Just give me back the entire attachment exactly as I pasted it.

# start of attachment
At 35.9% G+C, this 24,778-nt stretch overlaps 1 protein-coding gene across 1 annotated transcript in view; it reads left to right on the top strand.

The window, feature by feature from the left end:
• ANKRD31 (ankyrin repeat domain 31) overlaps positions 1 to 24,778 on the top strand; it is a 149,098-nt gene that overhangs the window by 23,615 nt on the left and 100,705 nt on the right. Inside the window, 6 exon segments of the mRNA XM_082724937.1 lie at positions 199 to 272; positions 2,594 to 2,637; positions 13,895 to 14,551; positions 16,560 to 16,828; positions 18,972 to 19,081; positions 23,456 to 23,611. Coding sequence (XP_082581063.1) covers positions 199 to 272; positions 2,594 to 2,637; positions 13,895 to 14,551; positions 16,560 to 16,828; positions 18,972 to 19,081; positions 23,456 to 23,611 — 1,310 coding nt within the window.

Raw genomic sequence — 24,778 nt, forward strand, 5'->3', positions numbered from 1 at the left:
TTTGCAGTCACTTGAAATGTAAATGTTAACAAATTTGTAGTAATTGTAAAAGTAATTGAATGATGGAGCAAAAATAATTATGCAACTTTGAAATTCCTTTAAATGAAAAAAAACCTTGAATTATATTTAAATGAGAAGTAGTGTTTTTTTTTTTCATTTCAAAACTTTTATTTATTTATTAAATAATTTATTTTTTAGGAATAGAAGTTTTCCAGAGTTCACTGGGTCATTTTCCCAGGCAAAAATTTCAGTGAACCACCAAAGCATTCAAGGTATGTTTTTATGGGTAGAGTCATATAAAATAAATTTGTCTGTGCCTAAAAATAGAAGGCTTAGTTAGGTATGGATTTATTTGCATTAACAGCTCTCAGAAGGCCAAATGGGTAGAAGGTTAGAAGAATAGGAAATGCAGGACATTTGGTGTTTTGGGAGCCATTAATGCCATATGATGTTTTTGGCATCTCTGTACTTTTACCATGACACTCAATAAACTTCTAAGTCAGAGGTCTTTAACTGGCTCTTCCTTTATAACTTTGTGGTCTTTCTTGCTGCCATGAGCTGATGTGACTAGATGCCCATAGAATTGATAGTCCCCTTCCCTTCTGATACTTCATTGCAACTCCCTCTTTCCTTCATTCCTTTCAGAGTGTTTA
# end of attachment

At 35.9% G+C, this 24,778-nt stretch overlaps 1 protein-coding gene across 1 annotated transcript in view; it reads left to right on the top strand.

The window, feature by feature from the left end:
• ANKRD31 (ankyrin repeat domain 31) overlaps positions 1 to 24,778 on the top strand; it is a 149,098-nt gene that overhangs the window by 23,615 nt on the left and 100,705 nt on the right. Inside the window, 6 exon segments of the mRNA XM_082724937.1 lie at positions 199 to 272; positions 2,594 to 2,637; positions 13,895 to 14,551; positions 16,560 to 16,828; positions 18,972 to 19,081; positions 23,456 to 23,611. Coding sequence (XP_082581063.1) covers positions 199 to 272; positions 2,594 to 2,637; positions 13,895 to 14,551; positions 16,560 to 16,828; positions 18,972 to 19,081; positions 23,456 to 23,611 — 1,310 coding nt within the window.

Raw genomic sequence — 24,778 nt, forward strand, 5'->3', positions numbered from 1 at the left:
TTTGCAGTCACTTGAAATGTAAATGTTAACAAATTTGTAGTAATTGTAAAAGTAATTGAATGATGGAGCAAAAATAATTATGCAACTTTGAAATTCCTTTAAATGAAAAAAAACCTTGAATTATATTTAAATGAGAAGTAGTGTTTTTTTTTTTCATTTCAAAACTTTTATTTATTTATTAAATAATTTATTTTTTAGGAATAGAAGTTTTCCAGAGTTCACTGGGTCATTTTCCCAGGCAAAAATTTCAGTGAACCACCAAAGCATTCAAGGTATGTTTTTATGGGTAGAGTCATATAAAATAAATTTGTCTGTGCCTAAAAATAGAAGGCTTAGTTAGGTATGGATTTATTTGCATTAACAGCTCTCAGAAGGCCAAATGGGTAGAAGGTTAGAAGAATAGGAAATGCAGGACATTTGGTGTTTTGGGAGCCATTAATGCCATATGATGTTTTTGGCATCTCTGTACTTTTACCATGACACTCAATAAACTTCTAAGTCAGAGGTCTTTAACTGGCTCTTCCTTTATAACTTTGTGGTCTTTCTTGCTGCCATGAGCTGATGTGACTAGATGCCCATAGAATTGATAGTCCCCTTCCCTTCTGATACTTCATTGCAACTCCCTCTTTCCTTCATTCCTTTCAGAGTGTTTA